Heaven can only be with you in it.

Wherever you belong…

You are not the girl with long hair, oval eyes, luscious lips and perfect teeth.

You do not look like the girl on the magazine cover or runway,

Hell, you might even be straighter than an arrow.

But you are the most beautiful.

The way you love hard, laugh with abandon, push your glasses back to your face, wipe the sweat off your forehead, the way that crown dances on your head.

Sure, you are a queen,

Of hearts, of love, freedom, beauty, wisdom.

Your huge heart is large enough to hug all the children of the world.

you refuse to be undermined and wield your sword in the fight for truth.

‘WCW’ by Maryam Atoyebi

Video 7: Dialogue with Pearl Twink

This portrait is hypnotically hovering behind the text – emerging from the writing and vanishing again.  The model is looking down with pride and confidence. She is emerging through the messages and remains deadpan – a distant observer.

The video instigates a sense of a dialogue between provocations and her responses to them.  Despite the attention, she remains undisturbed.

The piece tries to question the presumption within our prejudice and allows us to understand the contradictory point of view – the opposite perspective.  Therefore, forcing us to confront and reflect on our own behaviour in the context of making judgements without thinking and appropriate analysis. We simply devalue the status of a person from a different culture.  Labelling and categorising removes individuality and creates a climate for a lack of our responsibility towards them.

The patterns and colours echo the culture of her native Nigeria.  They are vibrant and dynamic, reflecting the power of pure Chroma highlighted by the tropical sun.

Painting 8: Flower Girl from Batumi

Beautiful girl with pink flowers

Like a secret garden

Soothing sadness and regret

Through the misty silver tears

I reach out my hands to them

Still whispering one sentence

Why did you go away?

Nothing pleases me today

When the dreams were over

Who will heal my heart?

And wipe the tears from my eyes

Smile at me

Maybe among the old memories

Regret will be lost

(Based on text by Janusz Popławski)

Painting 9: One-Legged Pool Player

The One-Legged Player is totally on the task. Her appearance looks frivolous and theatrical to distract from her determination and the fact that she cannot afford to miss any shots. Her outwards image portrays glamour and fame, but the reality is diametrically different.

The One-Legged Player is frozen in a stretched position, suspended in the vacuum of repetition. Every shot is executed in an identical stylised pose in a hope to attract attention and increase the stakes, hence maximise profits.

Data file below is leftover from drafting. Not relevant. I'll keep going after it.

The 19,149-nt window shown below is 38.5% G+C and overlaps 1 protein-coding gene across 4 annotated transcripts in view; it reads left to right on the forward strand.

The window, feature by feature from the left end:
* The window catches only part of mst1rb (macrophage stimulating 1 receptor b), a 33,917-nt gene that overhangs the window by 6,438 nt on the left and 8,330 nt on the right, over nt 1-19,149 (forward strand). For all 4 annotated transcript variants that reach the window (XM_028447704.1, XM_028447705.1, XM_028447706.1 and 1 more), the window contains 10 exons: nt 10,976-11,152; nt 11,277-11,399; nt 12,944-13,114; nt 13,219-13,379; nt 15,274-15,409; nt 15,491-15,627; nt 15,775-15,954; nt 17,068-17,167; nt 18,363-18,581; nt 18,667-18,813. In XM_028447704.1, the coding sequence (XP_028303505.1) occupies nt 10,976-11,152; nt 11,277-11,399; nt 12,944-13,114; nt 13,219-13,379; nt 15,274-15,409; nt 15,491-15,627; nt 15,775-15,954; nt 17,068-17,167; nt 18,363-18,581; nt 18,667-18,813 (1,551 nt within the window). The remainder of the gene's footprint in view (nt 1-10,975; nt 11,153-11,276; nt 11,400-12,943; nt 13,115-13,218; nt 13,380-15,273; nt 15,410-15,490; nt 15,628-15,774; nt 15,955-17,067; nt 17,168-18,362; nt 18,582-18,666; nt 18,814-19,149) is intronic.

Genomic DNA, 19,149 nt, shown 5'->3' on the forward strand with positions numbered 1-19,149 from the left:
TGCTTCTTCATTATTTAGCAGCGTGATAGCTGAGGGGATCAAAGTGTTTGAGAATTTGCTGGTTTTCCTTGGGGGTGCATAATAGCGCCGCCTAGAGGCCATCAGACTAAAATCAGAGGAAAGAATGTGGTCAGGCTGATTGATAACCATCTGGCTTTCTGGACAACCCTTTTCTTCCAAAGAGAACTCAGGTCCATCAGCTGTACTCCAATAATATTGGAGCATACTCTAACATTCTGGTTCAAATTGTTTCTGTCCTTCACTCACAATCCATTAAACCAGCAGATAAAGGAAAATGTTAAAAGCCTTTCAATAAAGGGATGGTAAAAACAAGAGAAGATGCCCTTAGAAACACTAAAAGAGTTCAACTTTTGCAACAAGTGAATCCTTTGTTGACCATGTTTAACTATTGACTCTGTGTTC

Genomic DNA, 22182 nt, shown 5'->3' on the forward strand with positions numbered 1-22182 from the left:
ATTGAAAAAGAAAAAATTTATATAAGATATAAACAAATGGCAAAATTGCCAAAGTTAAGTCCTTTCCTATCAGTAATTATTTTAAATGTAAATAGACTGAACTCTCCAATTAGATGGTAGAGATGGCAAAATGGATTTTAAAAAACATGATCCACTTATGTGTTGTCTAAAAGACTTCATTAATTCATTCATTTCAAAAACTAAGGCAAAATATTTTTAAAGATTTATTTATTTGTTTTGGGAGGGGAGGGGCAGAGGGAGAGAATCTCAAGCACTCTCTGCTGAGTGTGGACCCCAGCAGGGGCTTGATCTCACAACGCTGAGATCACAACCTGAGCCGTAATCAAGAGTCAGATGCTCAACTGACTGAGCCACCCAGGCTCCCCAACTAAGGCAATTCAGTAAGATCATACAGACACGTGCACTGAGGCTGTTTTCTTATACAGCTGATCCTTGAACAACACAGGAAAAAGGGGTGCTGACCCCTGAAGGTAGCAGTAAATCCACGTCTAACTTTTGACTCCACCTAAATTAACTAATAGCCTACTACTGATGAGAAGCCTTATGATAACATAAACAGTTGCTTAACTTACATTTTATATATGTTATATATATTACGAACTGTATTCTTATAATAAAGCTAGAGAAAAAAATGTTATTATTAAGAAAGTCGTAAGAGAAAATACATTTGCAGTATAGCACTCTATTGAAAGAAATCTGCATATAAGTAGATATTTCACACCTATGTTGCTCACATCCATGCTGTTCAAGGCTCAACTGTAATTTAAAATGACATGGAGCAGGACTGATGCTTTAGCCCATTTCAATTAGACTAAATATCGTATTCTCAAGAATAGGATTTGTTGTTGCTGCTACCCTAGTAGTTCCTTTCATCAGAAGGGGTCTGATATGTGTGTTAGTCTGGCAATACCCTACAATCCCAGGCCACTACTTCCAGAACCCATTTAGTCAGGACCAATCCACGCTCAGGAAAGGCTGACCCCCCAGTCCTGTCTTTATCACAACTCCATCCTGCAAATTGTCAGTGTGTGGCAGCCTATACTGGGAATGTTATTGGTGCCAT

I am hesitant to come to conclusions that there is something repulsive about it. The first impressions of wonder and curiosity are replaced with laughter and astonishment.  The performance continues regardless.

Painting 10: Thai Masseur

This is a portrait of a single mum of three.  She originates from a poor village in the North.  Her new life is in Pattaya.  Before the pandemic, her days were very monotonous and repetitive.  She used to work 17-hour long days as a masseur.  Now, in lockdown, her shop is closed.  She dreams about returning to her previous life and the former status quo.

Painting 11: Three Monks Begging

This new piece portrays three Burmese monks taking a break from their money collecting duties, while entertaining themselves with a large group of pigeons.

In the area, there were large numbers of child monks present. Most of their days are spend extorting large amounts of cash from the hard working, fearful and deeply religious market community.

They are immaculately dressed in pink robes and sarongs. Simultaneously, they walk bare foot to project an image of poverty and humbleness.

However, the truth is different. They have got daily targets to fill their metals trays with a mixture of coins and bank notes to satisfy the needs and expectations of their superiors.

Painting 12: Burmese Captain

This work portrays a Burmese captain in charge of a long boat. His job is to transport people and cargo from Ranong in Thailand to Kawthoung at the furthest southern point of Myanmar. His main clientele are poor illegal workers from Burma trying to earn a few baht in Thailand.

Following a long conversation with him, I become one of his passengers. To maximise income, he accepts as many people as possible. He even travels on the very front of the boat to save valuable space. This place is very uncomfortable and rocky. He is also fully exposed there to the power of the tropical sun. He tries to get some relief from the burning heat by hiding under a colourful umbrella.

The image is very clashing in colour – very kitsch. This is further enhanced by his crude and cramped body position.  His ankle reveals a massive tumour.

There is a gigantic growth on his leg, perhaps caused by prolonged exposure to the sun and continued contact with polluted water in the port.

My creative intention was to portray him in his usual setting, while crossing the same water many times every day.

The focus is on him. The beautiful surroundings no longer matter. He cannot see the landscape. He is trapped in his daily routine.

The colour of his shirt blends in with the orange stripes of paint on the boat. The umbrella is feminine and looks absolutely ridiculous.

Painting 13: Coach to Myiek

This piece portrays a coach driver. He is preparing to leave Kawthoung for a 20-hour long journey to Myiek. The road is terrible and unpredictable. His old coach must be in a top condition before the passengers are allowed to board.